Summary: When God blesses us with moments of joy, we must give ourselves to the joy and dance with all our might. The Holy Spirit will not have it any other way

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It had been a rocky ride for David…

with little more than a prayer, he had slain Goliath,

but he had also been a victim of Saul’s madness,

He had experienced great highs and some deep lows,

but now, he was dancing with all his might,

because he was bringing the ark home.

The ark was a sacred thing- a very sacred thing-

which signified nothing less than the presence of God.

So … it was a day of celebration-

a day for songs and harps and sistrums-

a day to let go of one’s inhibitions-

a day to” let it all hang out.”

It was a day to dance if there ever was such a day,

and that’s exactly what the great king did.

He danced, and he danced, and he danced.

He danced with all of his might, wearing little more than an apron (ephod).

He danced like a fool, giving everyone in the crowd

a loaf of bread and a couple of cakes.

Then, he went home, where he encountered an angry wife!

Michal (Saul’s daughter) was waiting for him and she had a thing or two to say.

She had been watching him from her window, and

she was offended by David’s “vulgar” display of enthusiasm.

According to God’s word (2 Samuel 6:1-19),

David and Michal had a verbal exchange that

permanently damaged their relationship.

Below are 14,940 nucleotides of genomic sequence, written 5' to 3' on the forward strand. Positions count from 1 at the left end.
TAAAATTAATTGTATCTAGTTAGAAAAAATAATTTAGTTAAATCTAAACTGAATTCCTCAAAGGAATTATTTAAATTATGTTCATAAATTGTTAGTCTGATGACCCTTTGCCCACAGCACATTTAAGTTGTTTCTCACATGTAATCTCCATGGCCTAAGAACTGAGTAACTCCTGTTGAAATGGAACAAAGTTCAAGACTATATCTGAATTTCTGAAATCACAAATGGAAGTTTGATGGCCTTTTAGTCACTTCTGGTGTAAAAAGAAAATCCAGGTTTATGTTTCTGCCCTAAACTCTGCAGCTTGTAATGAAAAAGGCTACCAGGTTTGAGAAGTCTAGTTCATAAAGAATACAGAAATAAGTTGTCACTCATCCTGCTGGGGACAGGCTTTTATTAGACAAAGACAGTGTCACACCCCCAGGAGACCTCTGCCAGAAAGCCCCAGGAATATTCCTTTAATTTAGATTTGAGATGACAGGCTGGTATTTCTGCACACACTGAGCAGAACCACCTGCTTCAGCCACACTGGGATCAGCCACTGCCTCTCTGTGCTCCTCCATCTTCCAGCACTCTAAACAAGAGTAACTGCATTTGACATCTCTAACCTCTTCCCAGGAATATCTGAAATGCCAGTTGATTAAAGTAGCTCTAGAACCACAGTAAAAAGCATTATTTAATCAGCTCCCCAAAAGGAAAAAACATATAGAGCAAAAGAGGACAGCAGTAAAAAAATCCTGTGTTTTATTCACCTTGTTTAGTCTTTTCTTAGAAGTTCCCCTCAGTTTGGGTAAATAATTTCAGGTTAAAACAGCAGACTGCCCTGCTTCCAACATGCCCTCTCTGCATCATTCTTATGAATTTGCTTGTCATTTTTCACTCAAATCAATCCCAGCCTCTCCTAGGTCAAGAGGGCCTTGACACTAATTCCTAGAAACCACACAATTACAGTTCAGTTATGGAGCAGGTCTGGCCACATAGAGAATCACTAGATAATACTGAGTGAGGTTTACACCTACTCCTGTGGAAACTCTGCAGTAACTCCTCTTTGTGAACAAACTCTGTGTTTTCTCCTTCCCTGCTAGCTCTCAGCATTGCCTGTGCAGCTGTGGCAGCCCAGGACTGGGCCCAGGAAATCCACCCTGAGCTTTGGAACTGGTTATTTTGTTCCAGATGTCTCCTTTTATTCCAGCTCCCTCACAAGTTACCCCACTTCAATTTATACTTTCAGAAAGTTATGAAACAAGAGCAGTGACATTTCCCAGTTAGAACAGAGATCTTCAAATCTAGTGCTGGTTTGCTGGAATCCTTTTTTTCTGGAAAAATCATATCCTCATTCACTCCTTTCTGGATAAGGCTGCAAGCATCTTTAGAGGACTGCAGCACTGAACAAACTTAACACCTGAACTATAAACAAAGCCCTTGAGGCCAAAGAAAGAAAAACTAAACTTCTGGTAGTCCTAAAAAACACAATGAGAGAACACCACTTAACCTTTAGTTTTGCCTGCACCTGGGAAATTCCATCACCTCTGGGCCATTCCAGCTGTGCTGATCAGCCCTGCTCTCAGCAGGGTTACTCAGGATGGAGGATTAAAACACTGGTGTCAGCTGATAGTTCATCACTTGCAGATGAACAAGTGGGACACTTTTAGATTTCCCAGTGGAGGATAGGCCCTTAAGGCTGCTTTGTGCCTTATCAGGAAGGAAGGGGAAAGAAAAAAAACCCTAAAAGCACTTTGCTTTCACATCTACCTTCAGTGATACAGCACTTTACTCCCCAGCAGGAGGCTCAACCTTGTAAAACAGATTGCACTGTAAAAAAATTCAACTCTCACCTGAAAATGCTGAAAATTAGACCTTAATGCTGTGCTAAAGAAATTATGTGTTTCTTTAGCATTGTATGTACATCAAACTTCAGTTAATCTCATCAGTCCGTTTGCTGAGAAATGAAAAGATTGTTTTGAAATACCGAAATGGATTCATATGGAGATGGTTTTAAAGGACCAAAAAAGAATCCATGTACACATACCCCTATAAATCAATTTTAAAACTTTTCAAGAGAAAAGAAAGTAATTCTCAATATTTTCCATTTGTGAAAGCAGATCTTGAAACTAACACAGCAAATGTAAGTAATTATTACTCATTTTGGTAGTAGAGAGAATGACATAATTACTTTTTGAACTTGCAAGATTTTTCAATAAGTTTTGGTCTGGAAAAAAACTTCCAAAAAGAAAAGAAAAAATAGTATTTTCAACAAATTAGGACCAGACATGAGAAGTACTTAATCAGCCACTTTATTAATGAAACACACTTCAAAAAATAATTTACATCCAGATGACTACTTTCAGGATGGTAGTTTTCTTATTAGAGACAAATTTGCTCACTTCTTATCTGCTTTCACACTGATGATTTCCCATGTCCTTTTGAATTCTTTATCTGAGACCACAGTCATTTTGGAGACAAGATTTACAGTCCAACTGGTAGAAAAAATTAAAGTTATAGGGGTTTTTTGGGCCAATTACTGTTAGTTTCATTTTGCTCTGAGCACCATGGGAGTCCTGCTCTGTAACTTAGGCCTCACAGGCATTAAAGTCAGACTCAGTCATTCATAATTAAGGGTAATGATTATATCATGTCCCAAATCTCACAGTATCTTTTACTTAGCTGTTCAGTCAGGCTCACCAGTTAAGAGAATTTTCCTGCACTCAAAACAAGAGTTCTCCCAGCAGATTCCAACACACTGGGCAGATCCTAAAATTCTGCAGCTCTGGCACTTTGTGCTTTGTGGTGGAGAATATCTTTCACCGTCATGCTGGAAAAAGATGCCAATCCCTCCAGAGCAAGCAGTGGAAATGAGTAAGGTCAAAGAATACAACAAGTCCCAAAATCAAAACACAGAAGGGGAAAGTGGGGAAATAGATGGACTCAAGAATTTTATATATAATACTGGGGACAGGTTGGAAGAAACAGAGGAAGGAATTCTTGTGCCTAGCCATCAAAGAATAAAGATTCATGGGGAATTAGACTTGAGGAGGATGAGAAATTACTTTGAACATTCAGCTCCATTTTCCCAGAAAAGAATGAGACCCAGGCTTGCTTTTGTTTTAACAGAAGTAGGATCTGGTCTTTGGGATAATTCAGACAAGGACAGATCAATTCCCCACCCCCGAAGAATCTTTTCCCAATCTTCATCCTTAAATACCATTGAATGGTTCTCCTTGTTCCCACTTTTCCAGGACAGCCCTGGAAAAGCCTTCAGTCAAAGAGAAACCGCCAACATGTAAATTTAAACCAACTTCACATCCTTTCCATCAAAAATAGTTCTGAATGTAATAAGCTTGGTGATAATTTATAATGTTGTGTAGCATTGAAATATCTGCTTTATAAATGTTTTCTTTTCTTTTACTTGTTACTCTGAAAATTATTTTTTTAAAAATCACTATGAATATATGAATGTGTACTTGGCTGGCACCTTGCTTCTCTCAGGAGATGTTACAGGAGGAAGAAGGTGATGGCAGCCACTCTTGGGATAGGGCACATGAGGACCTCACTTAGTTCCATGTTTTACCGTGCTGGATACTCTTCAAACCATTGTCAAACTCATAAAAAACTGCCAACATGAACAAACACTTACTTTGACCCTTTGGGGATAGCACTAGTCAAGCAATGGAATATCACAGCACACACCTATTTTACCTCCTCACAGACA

Michal told David to act like a king, and

David told Michal that she hadn’t seen anything yet.

He told her that he would dance like a fool

every time God showed up.

When God blessed him, he had to respond with utter joy

as God’s people always had.

When Sarah gave birth,

Abraham called the boy “Isaac,” which means “laughter;”

when God’s people made it across the Red Sea,

Miriam led them in praise and song;

when the prodigal son came stumbling home,

his father threw the party of all parties;

when a homemaker found a single coin,

she invited her neighbors to come and rejoice with her,

and…they gave one another “high-fives” and hugged

because unfettered joy is the only

appropriate response to God’s grace!

Friends, as people of faith,

we ought to be dancing fools

because we’ve been blessed beyond David’s dreams

David was king, but we reign with Christ.

David had the ark, but we are filled with the Holy Spirit.

David has a scepter, but we have a cross…

so… let’s dance as if we know ourselves to be saved!

As Presbyterians, we know that decency & order have their place.

Michal was right about that,

but David had the greater truth:

God’s people must dance with unbridled joy!

As Christians, our dance ought to be a dance

of freedom, and grace, and inclusion, and hope.

It ought to be a dance where every note sung off-key

and every clumsy dance step is forgiven.

There are other dances, of course-

dances of power and dances of pleasure,

dances of addiction and fear,

dances of death.

But we dance for the Lord of the dance,

and His dance is THE dance of life!

Someone said that many Christians dance as if

they have an instruction manual, but no music.

They move mechanically from place to place,

stiffly and without joy, hoping not to make a mistake.

They are disciplined, but they are not dancing.

Michal would’ve liked that,

but according to Scripture,

she never did feel the music.

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